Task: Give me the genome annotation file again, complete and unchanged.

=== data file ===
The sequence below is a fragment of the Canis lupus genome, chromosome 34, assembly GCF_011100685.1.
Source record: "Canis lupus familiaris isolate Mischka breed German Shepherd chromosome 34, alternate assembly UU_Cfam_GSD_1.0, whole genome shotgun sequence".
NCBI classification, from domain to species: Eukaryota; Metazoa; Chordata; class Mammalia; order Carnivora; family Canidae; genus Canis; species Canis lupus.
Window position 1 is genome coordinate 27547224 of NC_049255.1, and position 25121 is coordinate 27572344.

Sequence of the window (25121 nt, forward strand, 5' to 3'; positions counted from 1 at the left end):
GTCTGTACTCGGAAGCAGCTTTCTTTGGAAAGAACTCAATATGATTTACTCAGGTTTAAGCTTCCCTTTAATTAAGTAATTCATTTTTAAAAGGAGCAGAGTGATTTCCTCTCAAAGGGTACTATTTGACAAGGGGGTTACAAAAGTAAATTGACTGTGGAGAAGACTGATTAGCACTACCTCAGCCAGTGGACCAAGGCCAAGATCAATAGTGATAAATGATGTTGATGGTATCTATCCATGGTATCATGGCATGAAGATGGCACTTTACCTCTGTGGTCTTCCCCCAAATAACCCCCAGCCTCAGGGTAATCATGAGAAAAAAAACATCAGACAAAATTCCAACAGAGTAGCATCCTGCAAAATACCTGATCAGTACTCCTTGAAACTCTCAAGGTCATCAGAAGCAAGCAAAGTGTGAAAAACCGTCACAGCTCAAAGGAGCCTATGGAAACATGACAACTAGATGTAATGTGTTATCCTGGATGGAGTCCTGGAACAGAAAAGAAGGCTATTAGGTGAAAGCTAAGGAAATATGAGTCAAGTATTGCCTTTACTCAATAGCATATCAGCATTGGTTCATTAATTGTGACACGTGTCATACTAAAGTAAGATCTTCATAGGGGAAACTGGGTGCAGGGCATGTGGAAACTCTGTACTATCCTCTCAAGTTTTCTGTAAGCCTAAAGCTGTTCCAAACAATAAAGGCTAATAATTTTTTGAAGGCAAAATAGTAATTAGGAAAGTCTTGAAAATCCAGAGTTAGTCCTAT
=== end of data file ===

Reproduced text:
The sequence below is a fragment of the Canis lupus genome, chromosome 34, assembly GCF_011100685.1.
Source record: "Canis lupus familiaris isolate Mischka breed German Shepherd chromosome 34, alternate assembly UU_Cfam_GSD_1.0, whole genome shotgun sequence".
NCBI classification, from domain to species: Eukaryota; Metazoa; Chordata; class Mammalia; order Carnivora; family Canidae; genus Canis; species Canis lupus.
Window position 1 is genome coordinate 27547224 of NC_049255.1, and position 25121 is coordinate 27572344.

Sequence of the window (25121 nt, forward strand, 5' to 3'; positions counted from 1 at the left end):
GTCTGTACTCGGAAGCAGCTTTCTTTGGAAAGAACTCAATATGATTTACTCAGGTTTAAGCTTCCCTTTAATTAAGTAATTCATTTTTAAAAGGAGCAGAGTGATTTCCTCTCAAAGGGTACTATTTGACAAGGGGGTTACAAAAGTAAATTGACTGTGGAGAAGACTGATTAGCACTACCTCAGCCAGTGGACCAAGGCCAAGATCAATAGTGATAAATGATGTTGATGGTATCTATCCATGGTATCATGGCATGAAGATGGCACTTTACCTCTGTGGTCTTCCCCCAAATAACCCCCAGCCTCAGGGTAATCATGAGAAAAAAAACATCAGACAAAATTCCAACAGAGTAGCATCCTGCAAAATACCTGATCAGTACTCCTTGAAACTCTCAAGGTCATCAGAAGCAAGCAAAGTGTGAAAAACCGTCACAGCTCAAAGGAGCCTATGGAAACATGACAACTAGATGTAATGTGTTATCCTGGATGGAGTCCTGGAACAGAAAAGAAGGCTATTAGGTGAAAGCTAAGGAAATATGAGTCAAGTATTGCCTTTACTCAATAGCATATCAGCATTGGTTCATTAATTGTGACACGTGTCATACTAAAGTAAGATCTTCATAGGGGAAACTGGGTGCAGGGCATGTGGAAACTCTGTACTATCCTCTCAAGTTTTCTGTAAGCCTAAAGCTGTTCCAAACAATAAAGGCTAATAATTTTTTGAAGGCAAAATAGTAATTAGGAAAGTCTTGAAAATCCAGAGTTAGTCCTAT